Page 1:Amazon's Newest E-Book Reader: Now, With Light
Page 2:Frontlighting, Examined
Page 3:Results: Are Some E-Book Displays Better Than Others?
Page 4:The Paperwhite Under Various Lighting Conditions
Page 5:The Touchscreen And Special Offers
Page 6:Kindle Paperwhite: The Best-Looking E-Book Reader We've Seen
Kindle Paperwhite: The Best-Looking E-Book Reader We've Seen
Bibliophiles will love Amazon’s latest e-book reader. For a long while, LCD-based tablets had the a big advantage over these devices based on their bright, vibrant, screens. But the Kindle Paperwhite no longer requires ambient lighting for you to use it.
Reading e-books on a tablet was never a pleasant experience for me. The very nature of LCD technology leads to eye strain and battery life measured in hours. In comparison E Ink's technology is very efficient, enabling devices that run for weeks between charges instead. Having used the Paperwhite for several months now, I can personally comment that using Amazon's reader is no more taxing on my eyes than an actual book. If you can't put down that page-turner, you don't have to. I've never felt like I needed to take a break. The same is not true of an inexpensive tablet like the Nexus 7.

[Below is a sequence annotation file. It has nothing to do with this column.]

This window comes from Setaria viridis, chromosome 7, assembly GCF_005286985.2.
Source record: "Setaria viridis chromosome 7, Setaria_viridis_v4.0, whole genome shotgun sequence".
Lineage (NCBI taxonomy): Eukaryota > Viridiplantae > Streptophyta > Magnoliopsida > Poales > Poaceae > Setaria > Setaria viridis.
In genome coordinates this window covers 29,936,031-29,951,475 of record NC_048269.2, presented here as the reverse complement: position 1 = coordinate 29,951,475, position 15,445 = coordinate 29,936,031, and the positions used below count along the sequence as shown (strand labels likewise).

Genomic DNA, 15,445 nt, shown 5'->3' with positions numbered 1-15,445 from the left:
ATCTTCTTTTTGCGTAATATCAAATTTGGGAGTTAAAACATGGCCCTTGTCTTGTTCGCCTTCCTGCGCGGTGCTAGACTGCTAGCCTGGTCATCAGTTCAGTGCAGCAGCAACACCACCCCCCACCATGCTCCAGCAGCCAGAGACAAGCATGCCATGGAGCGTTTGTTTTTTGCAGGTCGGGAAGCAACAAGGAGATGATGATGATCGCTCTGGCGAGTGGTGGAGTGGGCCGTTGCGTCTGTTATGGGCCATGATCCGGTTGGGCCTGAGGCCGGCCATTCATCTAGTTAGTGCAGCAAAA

Ah, the inexpensive tablet dilemma. The Nexus 7 and Kindle Fire HD both sell for $199. The non-HD version of the Fire is now $159. Meanwhile, Amazon is asking $119 for the Special Offers version of its Paperwhite. It's really hard not to pay a little bit more for a more feature-rich tablet, isn't it?
Not only are tablets commonly used for reading e-books, but you can browse the Web, play games, take notes, listen to music, watch movies, balance your budget...the list goes on and on. You can also browse the Web on the Paperwhite, though it's impossible to get the full online experience without color. And your choice of games is limited to crossword puzzles and solitaire. And so, the decision to buy a tablet or an e-book reader comes down to what you do most. If you plan on reading books more than anything else, a reader gives you a much better experience than a tablet, and Amazon's Kindle Paperwhite approaches the bibliophile’s dream device. It's only lacking the ability to display colors, and Amazon is already working on that.
In the meantime, the Paperwhite is enough of an upgrade over past Kindles that we're awarding it our Tom's Hardware Approved Award. There's a lot to like here, though we'd like to see an even lower price to keep the e-book reader more differentiated from modern $200 tablets. But for what it's designed to do, this is definitely the Cadillac of e-book readers.